From 1d4chan

Ordning is a Scandinavian term used in D&D to describe both the internal hierarchy of giant society and the meta-social hierarchy that links the various breeds and castes of giants and giant-kin. The concept was originally specific to the setting of the Forgotten Realms, since the idea that the diffuse giant subraces once worked together in a single vast empire where each subrace held a specific social caste is an important part of the setting's backstory, but the idea was revived and made part of the "core canon" in Dungeons & Dragons 5th Edition. This has earned some backlash from fans, especially since, at its core, the ordning is clearly based on the basic precept of "bigger is better", with the larger giants being more highly placed on the ordning's hierarchy.

The ordning was developed, or at least fleshed out, in the sourcebook "FOR7: Giantcraft", for Advanced Dungeons & Dragons 2nd edition.

Giantcraft Lore[edit]

Before getting into the ordning itself, there are two terms to define: Maat and Maug. Neither can be directly translated into English, but maat roughly means 'good', 'honorable', and 'in line with the Ordning', while maug corresponds to 'sinful', 'evil', and 'against the Ordning'.

Although each giant breed has its own unique customs and social habits, a few special customs are shared by all breeds. Most of these traditions date back to the ancient empire of Ostoria and its residents.

For example, all giant breeds believe in the sanctity of the ordning - the order. True giant societies are always organized around a stringent pecking order that stretches from the tribe's leader or chieftain all the way down to its lowliest runt. Unlike most other civilized societies, the ordning is not based upon classes or castes, but upon single individuals. There are no equals in giant society, just inferiors and superiors. Every giant is always aware of his or her exact rank within the ordning: the chieftain is et (or "one"), his closest adviser is to (or "two"), etc. all the way down to the lowliest member of the tribe.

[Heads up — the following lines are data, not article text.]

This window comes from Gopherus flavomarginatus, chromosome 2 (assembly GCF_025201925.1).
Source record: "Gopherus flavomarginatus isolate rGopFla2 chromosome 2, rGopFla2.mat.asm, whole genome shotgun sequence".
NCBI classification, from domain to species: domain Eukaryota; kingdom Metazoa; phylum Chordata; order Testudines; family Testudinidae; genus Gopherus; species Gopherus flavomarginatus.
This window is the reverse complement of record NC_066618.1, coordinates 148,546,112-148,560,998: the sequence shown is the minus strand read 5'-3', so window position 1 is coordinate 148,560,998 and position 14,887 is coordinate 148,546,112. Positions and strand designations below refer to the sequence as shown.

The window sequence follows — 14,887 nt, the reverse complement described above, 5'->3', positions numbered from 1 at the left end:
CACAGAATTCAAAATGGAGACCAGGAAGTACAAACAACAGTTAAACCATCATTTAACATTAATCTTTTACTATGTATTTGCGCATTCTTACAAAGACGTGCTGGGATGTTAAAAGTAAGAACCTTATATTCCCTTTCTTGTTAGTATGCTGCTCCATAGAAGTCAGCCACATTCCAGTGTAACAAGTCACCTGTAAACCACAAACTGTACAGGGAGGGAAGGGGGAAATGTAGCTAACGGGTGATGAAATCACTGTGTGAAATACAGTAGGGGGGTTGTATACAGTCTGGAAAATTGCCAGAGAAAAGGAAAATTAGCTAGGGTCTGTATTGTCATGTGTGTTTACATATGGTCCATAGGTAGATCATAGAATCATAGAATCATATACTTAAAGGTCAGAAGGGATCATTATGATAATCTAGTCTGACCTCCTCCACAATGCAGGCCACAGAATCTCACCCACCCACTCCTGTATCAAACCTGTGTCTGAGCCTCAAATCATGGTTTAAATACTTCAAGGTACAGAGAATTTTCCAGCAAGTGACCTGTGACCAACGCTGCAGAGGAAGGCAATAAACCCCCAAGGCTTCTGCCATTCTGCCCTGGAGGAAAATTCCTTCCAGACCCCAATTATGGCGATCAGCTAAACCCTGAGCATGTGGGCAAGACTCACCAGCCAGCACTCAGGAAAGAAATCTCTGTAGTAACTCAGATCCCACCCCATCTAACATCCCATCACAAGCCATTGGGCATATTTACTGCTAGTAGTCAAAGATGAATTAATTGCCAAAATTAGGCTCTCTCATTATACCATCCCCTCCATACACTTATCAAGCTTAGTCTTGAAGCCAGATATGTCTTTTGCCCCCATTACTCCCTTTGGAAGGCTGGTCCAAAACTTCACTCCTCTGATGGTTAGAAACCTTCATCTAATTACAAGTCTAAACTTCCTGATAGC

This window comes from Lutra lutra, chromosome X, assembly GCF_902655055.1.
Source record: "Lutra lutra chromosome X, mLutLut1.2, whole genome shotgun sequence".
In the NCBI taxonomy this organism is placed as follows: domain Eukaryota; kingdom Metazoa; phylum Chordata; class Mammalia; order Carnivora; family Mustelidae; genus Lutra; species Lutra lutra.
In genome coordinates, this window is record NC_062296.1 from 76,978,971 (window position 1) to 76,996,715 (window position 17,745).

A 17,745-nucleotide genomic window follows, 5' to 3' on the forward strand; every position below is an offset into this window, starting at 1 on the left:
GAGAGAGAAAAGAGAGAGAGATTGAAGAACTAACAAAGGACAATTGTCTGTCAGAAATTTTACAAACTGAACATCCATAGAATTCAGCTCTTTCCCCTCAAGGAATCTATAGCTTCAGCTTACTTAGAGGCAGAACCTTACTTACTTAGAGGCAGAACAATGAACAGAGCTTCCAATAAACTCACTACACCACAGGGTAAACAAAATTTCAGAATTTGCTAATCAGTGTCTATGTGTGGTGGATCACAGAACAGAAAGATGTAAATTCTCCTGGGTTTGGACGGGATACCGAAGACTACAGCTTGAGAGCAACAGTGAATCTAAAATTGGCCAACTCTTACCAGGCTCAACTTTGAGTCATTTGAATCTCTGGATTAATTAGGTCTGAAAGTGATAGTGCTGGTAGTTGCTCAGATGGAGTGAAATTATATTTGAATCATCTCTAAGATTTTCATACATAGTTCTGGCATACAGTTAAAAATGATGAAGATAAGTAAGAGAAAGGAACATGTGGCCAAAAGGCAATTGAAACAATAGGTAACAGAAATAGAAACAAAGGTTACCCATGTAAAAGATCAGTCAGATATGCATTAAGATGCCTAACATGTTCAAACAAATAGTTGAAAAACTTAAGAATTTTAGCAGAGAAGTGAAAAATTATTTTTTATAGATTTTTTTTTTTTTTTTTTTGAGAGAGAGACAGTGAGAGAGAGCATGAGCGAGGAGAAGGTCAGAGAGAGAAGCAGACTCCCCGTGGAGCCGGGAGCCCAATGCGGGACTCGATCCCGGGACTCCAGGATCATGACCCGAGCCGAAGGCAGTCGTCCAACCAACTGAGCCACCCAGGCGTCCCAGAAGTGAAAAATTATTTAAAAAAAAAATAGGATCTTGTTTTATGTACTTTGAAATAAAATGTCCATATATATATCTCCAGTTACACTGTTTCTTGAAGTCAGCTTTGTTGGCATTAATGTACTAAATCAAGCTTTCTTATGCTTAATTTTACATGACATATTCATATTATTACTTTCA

Each of the various breeds and tribes bases its ordning around a different quantity, skill, or commodity. Hill giants aren't smart enough to understand that there is an ordning, but they can wrap their heads around rule by might, so the biggest and fattest giant is the boss. Frost giant ordnings are typically based around wrestling, reveling, and boasting. Stone giant ordnings are based upon artistic prowess. Cloud Giant ordnings are based around wealth and its display, and Storm Giant ordnings are based around omens recieved. In any case, the basis of the ordning is always concrete and easily quantifiable to the tribesmen, making ordning disputes easy to resolve. To rise in the ordning, one simply challenges a superior to a contest appropriate to the ordning's basis. Challengers who win change ordning rankings with the superiors they bested. Some tribes place no restrictions upon such contests, while others have devised special rules dictating when and if challenges may be issued.

Violating the ordning is an especially maug act. Violations include: refusing to show respect for a superior, refusing to share resources (treasure, food, etc.) with superiors, mocking/belittling superiors, refusing to obey valid orders, granting inferiors access to things above their station, etc.

Although their ordning ranks measure the giants' station only within their own tribes, the customary greeting between giants of two different tribes of the same breed includes an oral exchange of ranks. Though a giant is under no obligation to treat a higher ranking giant from another tribe as a superior, any other reaction is a blatant insult. Two giants of different breeds always ignore their respective inter-tribal ranks since the breeds themselves are ranked in a grand ordning.